Over the years, I have consistently noticed that I get many new and different ideas when I travel away from home and get out of my regular routine. I used to believe that one of the reasons for this phenomenon was that a different venue or culture offered me a change in perspective. However, upon reflection, I think the real driver is that taking time away allows my brain to more easily access creative thinking mode, as it’s being asked to do less on an hour-to-hour basis.
Our brains tend to operate through two systems, one conscious and active, the other subconscious and automatic. For example, breathing, walking, driving to a familiar place and blinking are things we have done so many times that they don’t require much cognitive capacity: these functions run on autopilot.
But while these basic but critical functions require little cognitive effort, many other tasks we do each day leverage the active system in our brain. These tasks include learning new skills, listening closely to someone speaking, participating actively in a meeting, answering emails or even scrolling through social media.
During these activities, we usually lack spare capacity for free thinking or brainstorming. I found this to be especially true at one point on my recent vacation, during a rush hour drive from London to the English countryside on the left side of the road, which required so much active attention that I was exhausted afterward. I would have felt very different had I been driving on the right side in a familiar area.
As you might expect, many of our best insights and breakthroughs come during more automatic tasks, when the active part of our brain is free to work on creative solutions, problem solving or new ideas. This is why so many people have epiphanies in the shower, or why taking a walk can be the best way to brainstorm when we’re stuck on a problem.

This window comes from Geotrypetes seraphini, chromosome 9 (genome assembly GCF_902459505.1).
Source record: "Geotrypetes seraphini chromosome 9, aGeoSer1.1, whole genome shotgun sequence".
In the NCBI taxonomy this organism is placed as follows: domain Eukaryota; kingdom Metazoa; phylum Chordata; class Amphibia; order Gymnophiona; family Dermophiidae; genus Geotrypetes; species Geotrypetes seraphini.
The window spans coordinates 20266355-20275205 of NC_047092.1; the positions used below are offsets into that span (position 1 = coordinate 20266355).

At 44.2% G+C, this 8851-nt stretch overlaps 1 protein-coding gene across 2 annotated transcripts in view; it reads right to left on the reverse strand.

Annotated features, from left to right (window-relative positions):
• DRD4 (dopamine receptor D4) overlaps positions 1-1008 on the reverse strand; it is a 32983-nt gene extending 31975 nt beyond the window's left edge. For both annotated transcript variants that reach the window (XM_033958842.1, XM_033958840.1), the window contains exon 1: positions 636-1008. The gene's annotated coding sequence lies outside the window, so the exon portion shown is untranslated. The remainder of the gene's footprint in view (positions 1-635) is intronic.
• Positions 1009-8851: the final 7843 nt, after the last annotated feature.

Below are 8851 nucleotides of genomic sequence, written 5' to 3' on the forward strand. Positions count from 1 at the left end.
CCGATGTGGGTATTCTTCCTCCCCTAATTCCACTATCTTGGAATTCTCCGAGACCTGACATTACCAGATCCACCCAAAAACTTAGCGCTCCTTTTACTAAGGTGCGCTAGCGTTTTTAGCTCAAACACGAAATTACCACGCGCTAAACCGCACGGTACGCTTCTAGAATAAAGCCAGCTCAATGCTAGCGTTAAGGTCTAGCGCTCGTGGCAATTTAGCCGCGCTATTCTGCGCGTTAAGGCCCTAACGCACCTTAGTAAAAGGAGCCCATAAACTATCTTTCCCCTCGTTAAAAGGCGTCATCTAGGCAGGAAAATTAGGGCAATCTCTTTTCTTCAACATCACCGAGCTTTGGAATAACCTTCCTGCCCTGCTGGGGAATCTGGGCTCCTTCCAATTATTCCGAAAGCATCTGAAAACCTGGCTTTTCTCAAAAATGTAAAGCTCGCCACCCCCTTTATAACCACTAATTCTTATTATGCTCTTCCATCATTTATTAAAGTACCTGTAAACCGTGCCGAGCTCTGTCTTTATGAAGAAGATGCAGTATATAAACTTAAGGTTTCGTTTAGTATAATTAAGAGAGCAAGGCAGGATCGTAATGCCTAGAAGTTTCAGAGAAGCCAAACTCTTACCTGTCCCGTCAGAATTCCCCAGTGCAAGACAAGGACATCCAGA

Having time to think quietly over the past few weeks produced several professional and personal breakthroughs and important ideas that seemed to come out of nowhere. I found myself constantly filling my journal and blank pages of hotel stationery with notes, and in many cases, when I reviewed those notes weeks later, I had totally forgotten what I had written down. Some of the notes included lightning-in-a-bottle type revelations that likely never would have happened had I not created the space, and that would have come and gone had I not stopped to write them down.
Having worked with many coaches over the years, I have heard the suggestion that leaders, and especially CEOs, should carve out a few hours each week to sit silently with an empty notebook in a location outside their office, such as a coffee shop. Initially, I thought this seemed counterproductive to getting things done, but I’ve come to appreciate the value of giving yourself this mental space and freeing your mind from any other active tasks. In these moments, your brain can focus where it’s needed most.
After seeing the results from the past few weeks, I am committing to make more time to do this type of thinking in my regular routine.
I think we fail to appreciate how our overbooked schedules and hyperconnected lifestyles hijack our available brainpower. These constant demands for small amounts of our attention have a real cost to our ability to think deeply and strategically.
It’s really amazing what our minds can do when we give ourselves the time and space to think proactively and not reactively. When was the last time you gave yourself more than an hour of uninterrupted thinking time?
This post originally appeared on Robert Glazer’s Friday Forward newsletter and is reprinted here with permission.
Contributed by Robert Glazer, a former EO Boston member who is the founder and chairman of the board of Acceleration Partners, a global partner marketing agency and the recipient of numerous industry and company culture awards. He is the author of the inspirational newsletter Friday Forward and #1 Wall Street Journal bestselling author of five books: Elevate, Friday Forward, How To Thrive In The Virtual Workplace, Moving To Outcomes and Performance Partnerships. He is also the host of The Elevate Podcast.